Last month we officially opened our new Center for Innovation. This is something I have been working on for quite a while and I can’t tell you how exciting it was to finally stand in the new space and share our vision for what it will one day become.
The new facility was renovated with the specific purpose of bringing together the nonprofit, for-profit and government sectors to facilitate innovation and entrepreneurism. These three sectors are the drivers of our region’s economy and each have their own inherent strengths. At the Center, those strengths can be shared and reimagined by others to solve problems and discover opportunities.
This represents a major commitment on our part to stimulate innovation and entrepreneurship. More and more of the U.S. workforce is shifting to self-employment while on the other side employers are more actively seeking graduates with creativity, drive and the capacity to understand and improve processes. The world needs more innovators.
I like to use the example of Uber. Love them or hate them, Uber is a fascinating business model worth studying. They are the world’s largest taxi company and yet they own no vehicles. They didn’t invent taxi service or GPS or ratings systems either, and yet they found a way to connect all three and create a much-valued service for customers. They now operate in 66 countries and serve over 40 million riders each month.
Closer to home, the City of Tallahassee Utilities’ Smart Grid Project has networked electric, gas and water meters so that customers can monitor their own usage on the web or via in-home displays, and the utility company can, for example, pinpoint an outage to improve repair times and customer service. And all of this is done without sending trucks or staff into the field. Again, CoT didn’t invent networking devices or home automation or even website interfaces, but they did bring them together to modernize our City’s infrastructure and improve efficiency.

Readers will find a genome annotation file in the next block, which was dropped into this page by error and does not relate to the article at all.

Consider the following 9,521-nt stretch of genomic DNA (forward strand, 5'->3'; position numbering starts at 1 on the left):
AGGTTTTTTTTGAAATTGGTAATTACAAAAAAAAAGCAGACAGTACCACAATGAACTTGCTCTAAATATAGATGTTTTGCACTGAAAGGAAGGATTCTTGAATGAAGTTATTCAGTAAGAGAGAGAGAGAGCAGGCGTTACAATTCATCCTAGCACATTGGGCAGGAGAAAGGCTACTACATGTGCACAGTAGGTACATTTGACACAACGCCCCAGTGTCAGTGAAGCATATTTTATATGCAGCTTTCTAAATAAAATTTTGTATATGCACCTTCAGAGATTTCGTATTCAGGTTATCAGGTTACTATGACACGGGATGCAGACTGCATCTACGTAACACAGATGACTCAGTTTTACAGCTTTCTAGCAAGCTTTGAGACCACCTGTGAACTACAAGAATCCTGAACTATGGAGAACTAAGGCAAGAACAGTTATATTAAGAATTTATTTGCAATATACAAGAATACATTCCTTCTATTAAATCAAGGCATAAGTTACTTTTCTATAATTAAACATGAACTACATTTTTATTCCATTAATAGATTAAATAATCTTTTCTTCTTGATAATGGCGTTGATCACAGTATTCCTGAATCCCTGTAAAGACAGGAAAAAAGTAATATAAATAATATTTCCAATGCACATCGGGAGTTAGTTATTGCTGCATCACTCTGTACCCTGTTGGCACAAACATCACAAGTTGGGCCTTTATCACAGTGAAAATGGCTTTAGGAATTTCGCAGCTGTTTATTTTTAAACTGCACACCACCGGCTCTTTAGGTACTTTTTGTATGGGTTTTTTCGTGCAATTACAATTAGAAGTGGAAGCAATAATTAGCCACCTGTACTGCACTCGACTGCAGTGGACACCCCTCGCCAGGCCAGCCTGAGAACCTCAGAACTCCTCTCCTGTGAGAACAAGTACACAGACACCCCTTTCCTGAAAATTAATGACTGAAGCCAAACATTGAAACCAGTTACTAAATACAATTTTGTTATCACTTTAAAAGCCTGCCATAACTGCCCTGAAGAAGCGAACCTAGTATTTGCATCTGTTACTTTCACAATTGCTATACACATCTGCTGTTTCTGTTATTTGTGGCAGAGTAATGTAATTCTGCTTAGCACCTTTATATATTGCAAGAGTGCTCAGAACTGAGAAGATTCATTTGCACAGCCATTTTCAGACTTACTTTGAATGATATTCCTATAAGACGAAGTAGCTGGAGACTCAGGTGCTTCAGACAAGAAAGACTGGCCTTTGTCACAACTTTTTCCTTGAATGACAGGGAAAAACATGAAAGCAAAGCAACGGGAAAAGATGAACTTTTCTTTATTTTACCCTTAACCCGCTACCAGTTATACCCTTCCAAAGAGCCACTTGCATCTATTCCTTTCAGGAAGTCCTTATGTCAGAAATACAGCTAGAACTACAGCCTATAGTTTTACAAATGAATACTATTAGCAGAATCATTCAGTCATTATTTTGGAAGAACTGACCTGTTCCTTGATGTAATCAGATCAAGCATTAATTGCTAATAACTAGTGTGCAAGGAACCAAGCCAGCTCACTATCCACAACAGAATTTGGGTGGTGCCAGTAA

A few years from now I see the Center for Innovation as a go-to place for creative thinkers from all three sectors generating solutions just like these. I see our role at TCC less about inventing or patenting new things, and more about rethinking what already exists and stimulating ideas to create new solutions and new opportunities. I would like to see for-profits learning from nonprofits and vice-versa, and government thinking more entrepreneurially. We have already embraced this here at the College with projects like our forestry management at the Florida Public Safety Institute or the new Starbucks at the Center. While many may associate the word entrepreneurship with business or private sector, at TCC we think it also means thinking outside of the box to create opportunities for our students.
I believe that if you allow people the opportunity to thrive and create, they will shine. With the right facility, the right programs, the right people, and technology as our bridge, we can break down silos and do something special. I am looking forward to seeing one day what new and inspired things will happen because of our work here.